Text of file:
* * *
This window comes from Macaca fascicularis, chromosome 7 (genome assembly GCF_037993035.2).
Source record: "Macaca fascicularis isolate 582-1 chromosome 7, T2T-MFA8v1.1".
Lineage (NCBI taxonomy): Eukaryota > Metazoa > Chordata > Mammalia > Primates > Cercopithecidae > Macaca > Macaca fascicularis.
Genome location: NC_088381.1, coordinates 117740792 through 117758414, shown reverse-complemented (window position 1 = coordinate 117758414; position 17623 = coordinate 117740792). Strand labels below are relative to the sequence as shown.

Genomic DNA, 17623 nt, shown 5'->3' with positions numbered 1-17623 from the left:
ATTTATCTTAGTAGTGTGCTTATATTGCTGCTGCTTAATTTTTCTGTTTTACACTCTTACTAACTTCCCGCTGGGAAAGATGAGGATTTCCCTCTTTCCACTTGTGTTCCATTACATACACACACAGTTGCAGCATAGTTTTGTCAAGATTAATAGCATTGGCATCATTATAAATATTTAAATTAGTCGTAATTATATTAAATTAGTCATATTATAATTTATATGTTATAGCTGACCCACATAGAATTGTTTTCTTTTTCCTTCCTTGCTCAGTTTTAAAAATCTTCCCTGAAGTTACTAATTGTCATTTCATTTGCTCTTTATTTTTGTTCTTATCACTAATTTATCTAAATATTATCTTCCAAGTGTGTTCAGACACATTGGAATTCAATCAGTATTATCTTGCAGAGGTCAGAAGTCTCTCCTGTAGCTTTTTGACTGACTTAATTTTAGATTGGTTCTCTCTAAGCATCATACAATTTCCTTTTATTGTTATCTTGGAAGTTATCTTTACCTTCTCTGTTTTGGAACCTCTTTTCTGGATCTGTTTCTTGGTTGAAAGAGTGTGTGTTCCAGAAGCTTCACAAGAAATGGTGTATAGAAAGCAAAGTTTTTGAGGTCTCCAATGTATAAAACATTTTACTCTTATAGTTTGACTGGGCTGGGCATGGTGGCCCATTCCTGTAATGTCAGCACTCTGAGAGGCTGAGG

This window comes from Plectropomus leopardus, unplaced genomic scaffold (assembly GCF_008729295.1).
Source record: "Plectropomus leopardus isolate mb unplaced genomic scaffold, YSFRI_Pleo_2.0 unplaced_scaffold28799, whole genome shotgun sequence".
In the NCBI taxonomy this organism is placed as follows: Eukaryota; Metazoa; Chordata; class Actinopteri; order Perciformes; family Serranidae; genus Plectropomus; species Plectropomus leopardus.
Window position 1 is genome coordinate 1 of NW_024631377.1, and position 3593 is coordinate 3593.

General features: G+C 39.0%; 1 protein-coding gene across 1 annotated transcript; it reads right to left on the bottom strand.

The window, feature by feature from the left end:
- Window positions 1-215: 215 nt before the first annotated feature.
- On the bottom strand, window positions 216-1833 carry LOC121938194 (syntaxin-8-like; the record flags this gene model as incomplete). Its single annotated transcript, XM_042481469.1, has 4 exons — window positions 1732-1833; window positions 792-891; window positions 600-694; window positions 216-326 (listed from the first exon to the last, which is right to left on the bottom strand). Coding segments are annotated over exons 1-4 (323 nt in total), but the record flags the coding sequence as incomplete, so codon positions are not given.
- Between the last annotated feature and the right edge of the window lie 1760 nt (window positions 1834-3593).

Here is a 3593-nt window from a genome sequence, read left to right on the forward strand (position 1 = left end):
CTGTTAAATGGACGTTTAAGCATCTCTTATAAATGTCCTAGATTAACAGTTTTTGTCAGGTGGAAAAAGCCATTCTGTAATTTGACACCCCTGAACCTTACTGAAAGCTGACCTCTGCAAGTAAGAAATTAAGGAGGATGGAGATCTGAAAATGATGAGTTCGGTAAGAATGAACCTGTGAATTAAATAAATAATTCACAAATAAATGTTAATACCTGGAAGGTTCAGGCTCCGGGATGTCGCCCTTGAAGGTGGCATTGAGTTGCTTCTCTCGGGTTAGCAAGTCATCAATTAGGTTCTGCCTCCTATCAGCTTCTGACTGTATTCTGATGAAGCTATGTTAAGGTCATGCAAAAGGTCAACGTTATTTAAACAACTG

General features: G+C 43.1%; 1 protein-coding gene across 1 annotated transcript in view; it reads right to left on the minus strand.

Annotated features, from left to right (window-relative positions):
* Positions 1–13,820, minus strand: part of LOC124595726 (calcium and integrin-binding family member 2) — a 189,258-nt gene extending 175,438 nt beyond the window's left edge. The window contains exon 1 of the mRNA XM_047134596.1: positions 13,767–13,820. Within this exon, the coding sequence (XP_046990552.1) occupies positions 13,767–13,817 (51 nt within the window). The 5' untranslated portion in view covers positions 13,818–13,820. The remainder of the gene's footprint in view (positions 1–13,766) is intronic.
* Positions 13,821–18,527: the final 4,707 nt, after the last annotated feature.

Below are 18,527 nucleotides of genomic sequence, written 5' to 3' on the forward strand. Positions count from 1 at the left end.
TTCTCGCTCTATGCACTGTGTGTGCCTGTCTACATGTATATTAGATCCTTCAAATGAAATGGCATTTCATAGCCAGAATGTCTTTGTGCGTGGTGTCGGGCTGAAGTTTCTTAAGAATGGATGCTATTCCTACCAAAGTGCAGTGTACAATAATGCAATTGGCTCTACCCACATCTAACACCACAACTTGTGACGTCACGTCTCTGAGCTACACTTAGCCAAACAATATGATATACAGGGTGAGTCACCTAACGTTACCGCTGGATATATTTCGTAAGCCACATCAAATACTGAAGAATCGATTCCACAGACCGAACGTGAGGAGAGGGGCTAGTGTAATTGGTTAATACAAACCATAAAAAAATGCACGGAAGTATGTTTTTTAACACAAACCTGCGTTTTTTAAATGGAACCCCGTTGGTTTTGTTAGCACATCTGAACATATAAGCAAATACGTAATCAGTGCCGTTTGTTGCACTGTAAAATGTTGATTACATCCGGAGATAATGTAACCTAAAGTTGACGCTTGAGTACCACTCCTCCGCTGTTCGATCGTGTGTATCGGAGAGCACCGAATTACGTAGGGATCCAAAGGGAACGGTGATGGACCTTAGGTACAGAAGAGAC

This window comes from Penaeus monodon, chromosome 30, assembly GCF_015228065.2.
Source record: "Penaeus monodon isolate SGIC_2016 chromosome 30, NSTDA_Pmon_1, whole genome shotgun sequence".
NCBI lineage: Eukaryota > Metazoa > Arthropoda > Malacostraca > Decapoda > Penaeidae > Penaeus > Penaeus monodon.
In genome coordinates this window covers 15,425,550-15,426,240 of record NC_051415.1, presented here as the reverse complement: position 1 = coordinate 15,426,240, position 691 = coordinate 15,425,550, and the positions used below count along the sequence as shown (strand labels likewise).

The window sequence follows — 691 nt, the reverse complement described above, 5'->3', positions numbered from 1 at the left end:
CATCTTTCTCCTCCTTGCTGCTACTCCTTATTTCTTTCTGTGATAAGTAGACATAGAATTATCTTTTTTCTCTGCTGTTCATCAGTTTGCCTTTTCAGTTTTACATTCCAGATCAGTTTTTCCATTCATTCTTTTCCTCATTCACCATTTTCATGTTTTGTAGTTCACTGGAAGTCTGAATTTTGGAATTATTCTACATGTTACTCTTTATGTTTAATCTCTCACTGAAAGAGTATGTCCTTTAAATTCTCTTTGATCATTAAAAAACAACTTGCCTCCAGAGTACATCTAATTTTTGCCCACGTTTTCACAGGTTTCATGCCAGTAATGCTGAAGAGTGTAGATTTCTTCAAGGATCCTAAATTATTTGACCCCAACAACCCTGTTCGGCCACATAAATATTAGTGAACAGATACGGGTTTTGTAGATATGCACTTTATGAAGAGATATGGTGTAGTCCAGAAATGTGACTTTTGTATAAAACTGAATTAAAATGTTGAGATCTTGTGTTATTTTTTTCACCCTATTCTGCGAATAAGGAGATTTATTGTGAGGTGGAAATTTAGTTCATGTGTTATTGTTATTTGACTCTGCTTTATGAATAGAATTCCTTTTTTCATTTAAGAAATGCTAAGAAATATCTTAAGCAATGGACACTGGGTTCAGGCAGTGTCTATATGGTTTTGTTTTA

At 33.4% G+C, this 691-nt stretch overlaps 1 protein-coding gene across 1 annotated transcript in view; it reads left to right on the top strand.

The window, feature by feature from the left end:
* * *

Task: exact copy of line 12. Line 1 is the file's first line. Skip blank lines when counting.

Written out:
The window, feature by feature from the left end: